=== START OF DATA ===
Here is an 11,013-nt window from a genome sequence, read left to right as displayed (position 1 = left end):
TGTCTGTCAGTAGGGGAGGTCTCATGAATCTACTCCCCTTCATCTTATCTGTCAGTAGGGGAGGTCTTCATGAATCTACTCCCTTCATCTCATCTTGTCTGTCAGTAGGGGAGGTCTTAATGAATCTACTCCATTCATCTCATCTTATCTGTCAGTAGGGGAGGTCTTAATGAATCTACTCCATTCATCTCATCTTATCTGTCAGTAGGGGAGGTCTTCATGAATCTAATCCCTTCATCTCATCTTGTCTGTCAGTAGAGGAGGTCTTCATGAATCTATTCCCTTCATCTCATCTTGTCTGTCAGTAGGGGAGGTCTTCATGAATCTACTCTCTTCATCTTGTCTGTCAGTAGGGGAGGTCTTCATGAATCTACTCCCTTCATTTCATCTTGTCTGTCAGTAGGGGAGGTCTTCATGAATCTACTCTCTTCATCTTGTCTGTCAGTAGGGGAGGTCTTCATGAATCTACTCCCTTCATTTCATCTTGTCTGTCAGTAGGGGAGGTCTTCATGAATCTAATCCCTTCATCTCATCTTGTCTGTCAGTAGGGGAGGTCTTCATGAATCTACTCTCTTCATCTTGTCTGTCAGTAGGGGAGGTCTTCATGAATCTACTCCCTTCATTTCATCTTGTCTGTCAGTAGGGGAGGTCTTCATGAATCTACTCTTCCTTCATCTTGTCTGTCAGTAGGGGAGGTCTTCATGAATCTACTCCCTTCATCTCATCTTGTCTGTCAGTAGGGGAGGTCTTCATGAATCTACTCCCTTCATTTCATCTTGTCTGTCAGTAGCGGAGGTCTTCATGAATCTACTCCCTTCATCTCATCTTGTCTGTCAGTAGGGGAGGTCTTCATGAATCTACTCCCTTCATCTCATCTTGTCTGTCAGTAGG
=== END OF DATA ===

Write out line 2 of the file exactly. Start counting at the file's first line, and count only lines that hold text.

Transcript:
TGTCTGTCAGTAGGGGAGGTCTCATGAATCTACTCCCCTTCATCTTATCTGTCAGTAGGGGAGGTCTTCATGAATCTACTCCCTTCATCTCATCTTGTCTGTCAGTAGGGGAGGTCTTAATGAATCTACTCCATTCATCTCATCTTATCTGTCAGTAGGGGAGGTCTTAATGAATCTACTCCATTCATCTCATCTTATCTGTCAGTAGGGGAGGTCTTCATGAATCTAATCCCTTCATCTCATCTTGTCTGTCAGTAGAGGAGGTCTTCATGAATCTATTCCCTTCATCTCATCTTGTCTGTCAGTAGGGGAGGTCTTCATGAATCTACTCTCTTCATCTTGTCTGTCAGTAGGGGAGGTCTTCATGAATCTACTCCCTTCATTTCATCTTGTCTGTCAGTAGGGGAGGTCTTCATGAATCTACTCTCTTCATCTTGTCTGTCAGTAGGGGAGGTCTTCATGAATCTACTCCCTTCATTTCATCTTGTCTGTCAGTAGGGGAGGTCTTCATGAATCTAATCCCTTCATCTCATCTTGTCTGTCAGTAGGGGAGGTCTTCATGAATCTACTCTCTTCATCTTGTCTGTCAGTAGGGGAGGTCTTCATGAATCTACTCCCTTCATTTCATCTTGTCTGTCAGTAGGGGAGGTCTTCATGAATCTACTCTTCCTTCATCTTGTCTGTCAGTAGGGGAGGTCTTCATGAATCTACTCCCTTCATCTCATCTTGTCTGTCAGTAGGGGAGGTCTTCATGAATCTACTCCCTTCATTTCATCTTGTCTGTCAGTAGCGGAGGTCTTCATGAATCTACTCCCTTCATCTCATCTTGTCTGTCAGTAGGGGAGGTCTTCATGAATCTACTCCCTTCATCTCATCTTGTCTGTCAGTAGG